Virtualization Technology News and Information
New WordPress Stability Feature Could Be Causing More Harm Than Good


With WordPress CMS 5.1, users may now, to a certain extent, leave their WSOD (white screen of death) worries behind them. This new version is said to come with a feature that helps the platform detect any fatal PHP errors and determine the causes. The reason why the WSOD is so abhorred is that it makes a WordPress site inaccessible to both administrators as well as visitors.

Now, the white screen of death is often caused by either coding errors or memory limit exhaustion. The feature at least helps administrators pinpoint the exact cause of the PHP errors, whether it's because of a plugin or a theme that causes these errors.

Think of it a safe mode that disables all non-essentials from running so that you're able to determine the cause of the errors. And while this does indeed prove as a time-saving feature that allows administrators to detect flaws in their website quickly, the mere fact that the feature disables plugins should already be a cause for concern, especially when many of these plugins are essential in maintaining the security of a website.

Hackers are incredibly relentless with their campaigns, and any pause in security could easily become an opening through which a hacker can gain access to the website. In fact, according to researcher, Slavco Mihajloski, hackers could potentially "weaponize" this feature as a spear tip in their attack when they force a PHP error onto a website, which will then prevent the website's security plugins from initiating. And from there, they can simply permanently disable these plugins. This begs the question of whether or not you're willing to sacrifice the security of your website for the ability to pinpoint the flaws in your code much quicker and more accurately.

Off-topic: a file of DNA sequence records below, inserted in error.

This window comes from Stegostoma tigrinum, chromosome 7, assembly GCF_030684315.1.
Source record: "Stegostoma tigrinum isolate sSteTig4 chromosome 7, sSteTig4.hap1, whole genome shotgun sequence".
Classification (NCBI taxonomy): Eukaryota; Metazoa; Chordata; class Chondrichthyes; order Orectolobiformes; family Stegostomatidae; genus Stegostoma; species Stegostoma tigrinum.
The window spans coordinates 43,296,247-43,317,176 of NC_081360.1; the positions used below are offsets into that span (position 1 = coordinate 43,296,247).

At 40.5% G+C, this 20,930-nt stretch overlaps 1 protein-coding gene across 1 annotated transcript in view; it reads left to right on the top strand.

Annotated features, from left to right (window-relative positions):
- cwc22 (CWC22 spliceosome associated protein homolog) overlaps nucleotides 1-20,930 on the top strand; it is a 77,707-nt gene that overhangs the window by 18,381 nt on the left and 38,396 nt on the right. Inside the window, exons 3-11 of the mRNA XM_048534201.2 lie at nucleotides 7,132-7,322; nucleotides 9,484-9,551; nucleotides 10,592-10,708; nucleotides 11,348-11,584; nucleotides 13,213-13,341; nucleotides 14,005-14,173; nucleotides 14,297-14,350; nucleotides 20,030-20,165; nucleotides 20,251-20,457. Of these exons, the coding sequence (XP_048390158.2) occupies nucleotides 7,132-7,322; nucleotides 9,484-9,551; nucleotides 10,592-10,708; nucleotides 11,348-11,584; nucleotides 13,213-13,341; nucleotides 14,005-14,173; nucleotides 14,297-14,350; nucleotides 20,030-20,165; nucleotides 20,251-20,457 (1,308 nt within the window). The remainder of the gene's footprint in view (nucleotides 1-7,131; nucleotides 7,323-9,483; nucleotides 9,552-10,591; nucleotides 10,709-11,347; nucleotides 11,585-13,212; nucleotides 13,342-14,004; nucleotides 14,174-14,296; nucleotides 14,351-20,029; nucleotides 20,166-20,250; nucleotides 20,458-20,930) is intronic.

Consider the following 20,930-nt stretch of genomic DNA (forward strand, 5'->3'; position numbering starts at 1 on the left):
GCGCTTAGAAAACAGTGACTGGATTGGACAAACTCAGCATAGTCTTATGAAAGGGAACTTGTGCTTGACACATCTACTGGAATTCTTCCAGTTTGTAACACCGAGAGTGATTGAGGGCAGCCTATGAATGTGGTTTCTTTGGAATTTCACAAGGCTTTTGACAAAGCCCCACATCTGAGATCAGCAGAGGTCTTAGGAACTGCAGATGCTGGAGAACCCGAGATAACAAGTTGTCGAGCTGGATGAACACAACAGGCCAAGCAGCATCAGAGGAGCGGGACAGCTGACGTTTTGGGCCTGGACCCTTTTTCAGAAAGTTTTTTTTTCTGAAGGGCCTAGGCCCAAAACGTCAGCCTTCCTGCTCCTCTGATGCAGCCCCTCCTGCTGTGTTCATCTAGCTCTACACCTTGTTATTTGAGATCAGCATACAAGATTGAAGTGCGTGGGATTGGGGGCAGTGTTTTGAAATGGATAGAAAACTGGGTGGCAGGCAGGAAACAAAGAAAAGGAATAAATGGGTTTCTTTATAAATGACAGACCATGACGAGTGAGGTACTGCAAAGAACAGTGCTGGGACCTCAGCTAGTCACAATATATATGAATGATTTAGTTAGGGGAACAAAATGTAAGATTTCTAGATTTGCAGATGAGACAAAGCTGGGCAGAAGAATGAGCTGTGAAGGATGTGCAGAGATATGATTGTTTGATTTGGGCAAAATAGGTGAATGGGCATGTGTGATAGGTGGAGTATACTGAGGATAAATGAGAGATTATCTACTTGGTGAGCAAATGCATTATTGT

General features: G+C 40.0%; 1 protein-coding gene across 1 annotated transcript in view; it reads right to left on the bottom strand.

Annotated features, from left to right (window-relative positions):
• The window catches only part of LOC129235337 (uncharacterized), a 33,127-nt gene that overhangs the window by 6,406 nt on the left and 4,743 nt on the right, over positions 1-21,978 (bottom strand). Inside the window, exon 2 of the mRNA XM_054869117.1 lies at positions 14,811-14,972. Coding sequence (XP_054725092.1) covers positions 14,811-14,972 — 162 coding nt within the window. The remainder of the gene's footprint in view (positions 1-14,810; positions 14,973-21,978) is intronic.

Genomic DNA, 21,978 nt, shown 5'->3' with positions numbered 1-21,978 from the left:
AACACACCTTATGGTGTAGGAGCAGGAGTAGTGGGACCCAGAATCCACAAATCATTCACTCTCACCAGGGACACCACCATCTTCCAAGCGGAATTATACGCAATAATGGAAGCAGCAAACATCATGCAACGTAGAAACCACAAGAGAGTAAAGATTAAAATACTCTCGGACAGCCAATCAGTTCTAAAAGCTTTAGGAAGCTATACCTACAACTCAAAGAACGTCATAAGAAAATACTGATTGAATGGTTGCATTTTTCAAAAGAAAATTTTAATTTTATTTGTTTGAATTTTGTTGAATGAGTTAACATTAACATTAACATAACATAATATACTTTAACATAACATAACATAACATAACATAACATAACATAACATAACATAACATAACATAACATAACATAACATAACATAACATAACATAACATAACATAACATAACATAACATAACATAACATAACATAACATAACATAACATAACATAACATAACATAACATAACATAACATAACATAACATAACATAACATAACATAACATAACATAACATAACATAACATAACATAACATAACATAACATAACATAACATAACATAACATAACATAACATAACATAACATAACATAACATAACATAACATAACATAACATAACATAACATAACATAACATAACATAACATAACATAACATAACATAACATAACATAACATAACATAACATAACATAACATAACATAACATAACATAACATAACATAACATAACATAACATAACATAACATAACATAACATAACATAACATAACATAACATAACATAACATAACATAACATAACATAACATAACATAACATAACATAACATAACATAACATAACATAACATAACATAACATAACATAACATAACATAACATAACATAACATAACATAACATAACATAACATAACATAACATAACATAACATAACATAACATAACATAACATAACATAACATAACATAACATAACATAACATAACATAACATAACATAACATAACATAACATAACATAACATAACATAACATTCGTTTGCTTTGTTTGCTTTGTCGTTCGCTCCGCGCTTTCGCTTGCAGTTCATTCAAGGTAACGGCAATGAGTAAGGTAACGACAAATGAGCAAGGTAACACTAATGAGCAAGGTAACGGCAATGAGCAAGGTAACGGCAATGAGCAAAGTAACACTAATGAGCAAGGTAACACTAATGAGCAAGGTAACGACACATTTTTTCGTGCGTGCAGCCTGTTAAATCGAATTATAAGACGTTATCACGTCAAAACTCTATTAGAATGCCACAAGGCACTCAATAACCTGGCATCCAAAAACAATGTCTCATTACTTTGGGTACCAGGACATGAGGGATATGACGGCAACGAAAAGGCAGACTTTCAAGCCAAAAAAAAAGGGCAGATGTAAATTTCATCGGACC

Now, there are many factors that should be considered whether this ability is worth risking your website security for. And while you can simply critique this feature and suggest that there should be a better method that doesn't disable security plugins, we all know that we may have to wait for some time before that solution gets implemented. WordPress Development experts will always be the best people to consult regarding scenarios like this.

In the meantime, we need to work with the tools that are currently at our disposal. So, the decision ultimately lies in what your website contains and whether or not hackers would even have any interest in breaching your security.

For example, if you run an established blog that holds weight in its chosen industry, then you can bet that there will be hackers who will attempt to exploit this lapse in security.

On the other hand, if you own a website that does not necessarily hold much weight, or an audience even, you can bet that hackers aren't going to have much of an interest in your blog because, well, qui bono (who benefits)? What exactly are they going to gain by attacking you?


Published Friday, February 01, 2019 1:36 PM by David Marshall
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